In addition to the ILF funds provided by DMF, the town has collaborated with DFG and its Division of Ecological Restoration (DER), the Department of Conservation and Recreation, the U.S. Fish and Wildlife Service, American Rivers, Gulf of Maine Council on the Marine Environment, and Billington Sea/Town Brook Association for funding to complete the project. ILF funds will be used to reconstruct channel features and provide contractual services for sediment reuse, removal, and disposal, as well as bank stabilization and plantings of various wetland features. The on the ground work for this project is expected to begin in spring 2013.
In Rowley, $14,700 was provided for common reed control in the Rough Meadows Wildlife Sanctuary, a conservation property managed by the Massachusetts Audubon Society. The goal of this project is to restore an area of salt marsh and adjacent brackish marsh through the control of the invasive plant common reed (Phragmites australis) at the 250-acre sanctuary. The project is expected to accomplish the eradication or near eradication of the targeted common reed stands in approximately 5.5 acres of salt marsh. The control of common reed should facilitate the migration of salt marsh as sea level rises as predicted by climate change models. The project also contains an annual monitoring component aimed at the control of any remaining or reestablished common reed colonies.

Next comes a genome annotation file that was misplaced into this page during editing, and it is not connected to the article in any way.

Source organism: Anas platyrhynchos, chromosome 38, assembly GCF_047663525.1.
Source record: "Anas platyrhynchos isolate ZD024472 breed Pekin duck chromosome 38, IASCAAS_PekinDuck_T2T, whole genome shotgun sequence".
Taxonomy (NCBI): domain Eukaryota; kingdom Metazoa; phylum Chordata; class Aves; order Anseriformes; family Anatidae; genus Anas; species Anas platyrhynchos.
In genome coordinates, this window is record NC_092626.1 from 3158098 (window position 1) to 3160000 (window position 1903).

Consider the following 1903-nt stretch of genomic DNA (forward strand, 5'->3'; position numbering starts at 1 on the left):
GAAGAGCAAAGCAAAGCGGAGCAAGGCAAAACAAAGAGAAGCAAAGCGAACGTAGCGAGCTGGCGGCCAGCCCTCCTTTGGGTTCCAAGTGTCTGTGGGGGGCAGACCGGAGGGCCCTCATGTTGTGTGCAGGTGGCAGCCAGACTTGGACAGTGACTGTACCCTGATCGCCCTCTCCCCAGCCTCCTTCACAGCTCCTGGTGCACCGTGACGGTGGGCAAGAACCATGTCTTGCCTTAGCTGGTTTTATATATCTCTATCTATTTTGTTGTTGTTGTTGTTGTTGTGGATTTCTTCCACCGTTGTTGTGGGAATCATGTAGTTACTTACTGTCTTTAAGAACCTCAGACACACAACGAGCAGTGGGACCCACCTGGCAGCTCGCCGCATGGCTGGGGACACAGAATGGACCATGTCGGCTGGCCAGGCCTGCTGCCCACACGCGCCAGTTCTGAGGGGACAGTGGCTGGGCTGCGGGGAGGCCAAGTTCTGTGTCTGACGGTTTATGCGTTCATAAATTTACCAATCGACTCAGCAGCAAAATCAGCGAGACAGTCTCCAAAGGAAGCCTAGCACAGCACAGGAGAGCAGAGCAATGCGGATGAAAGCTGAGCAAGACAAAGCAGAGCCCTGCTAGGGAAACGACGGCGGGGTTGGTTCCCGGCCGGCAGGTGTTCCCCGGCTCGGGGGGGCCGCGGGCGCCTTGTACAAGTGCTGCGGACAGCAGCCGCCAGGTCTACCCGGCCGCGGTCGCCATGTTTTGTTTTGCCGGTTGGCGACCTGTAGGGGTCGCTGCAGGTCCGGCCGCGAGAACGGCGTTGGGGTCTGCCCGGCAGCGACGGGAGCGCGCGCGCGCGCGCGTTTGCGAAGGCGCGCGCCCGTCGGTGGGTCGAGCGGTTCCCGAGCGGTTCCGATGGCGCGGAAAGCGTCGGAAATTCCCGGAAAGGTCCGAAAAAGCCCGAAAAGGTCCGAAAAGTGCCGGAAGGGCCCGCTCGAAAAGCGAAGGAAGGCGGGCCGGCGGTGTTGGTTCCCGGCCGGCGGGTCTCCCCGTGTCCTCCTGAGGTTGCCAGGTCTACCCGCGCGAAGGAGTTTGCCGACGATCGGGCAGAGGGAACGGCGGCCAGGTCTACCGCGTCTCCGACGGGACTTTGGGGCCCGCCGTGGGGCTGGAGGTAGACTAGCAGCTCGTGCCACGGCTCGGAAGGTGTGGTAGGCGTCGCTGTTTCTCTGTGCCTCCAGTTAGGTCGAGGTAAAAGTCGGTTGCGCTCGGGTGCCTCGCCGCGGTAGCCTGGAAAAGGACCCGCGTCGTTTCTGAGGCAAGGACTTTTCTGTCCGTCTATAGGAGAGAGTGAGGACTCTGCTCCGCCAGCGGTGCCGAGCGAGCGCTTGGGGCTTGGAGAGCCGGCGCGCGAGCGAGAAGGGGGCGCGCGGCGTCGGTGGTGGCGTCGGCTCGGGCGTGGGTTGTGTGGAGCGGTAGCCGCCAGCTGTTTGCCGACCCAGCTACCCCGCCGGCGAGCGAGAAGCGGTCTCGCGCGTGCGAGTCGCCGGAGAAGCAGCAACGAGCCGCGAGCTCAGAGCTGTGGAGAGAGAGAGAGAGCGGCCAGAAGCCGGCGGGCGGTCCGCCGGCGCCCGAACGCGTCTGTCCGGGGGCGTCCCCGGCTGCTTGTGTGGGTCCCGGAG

In Newbury, $23,800 was provided for a project entitled “Phragmites australis Control in the Upper Great Marsh, North Shore, Massachusetts,” submitted by the Merrimack Valley Planning Commission (MVPC) in partnership with the Great Marsh Revitalization Task Force (GMRTF). The GMRTF is an assemblage of stakeholders consisting of federal, state, local, nonprofit, and academic groups, working together on short-term and long-term actions to manage and control the invasive species threatening native habitats of the Great Marsh.
The goal of this project is to return a large section of the Great Marsh in Plum Island Sound to a healthy, natural state. As phragmites is removed from the open, high marsh, native vegetation is expected to re-colonize areas, restoring the natural functions of the marsh. MVPC plans to use the results of this project effort in other coastal regions of the state. This task will begin in 2013 and completed by summer 2014.
DFG is responsible for promoting the conservation and enjoyment of the Commonwealth's natural resources. DFG carries out this mission through land protection and wildlife habitat management, management of inland and marine fish and wildlife species, and ecological restoration of fresh water, salt water, and terrestrial habitats. DFG promotes enjoyment of the Massachusetts environment through outdoor skills workshops, fishing festivals and other educational programs, and by enhancing access to the Commonwealth's rivers, lakes, and coastal waters.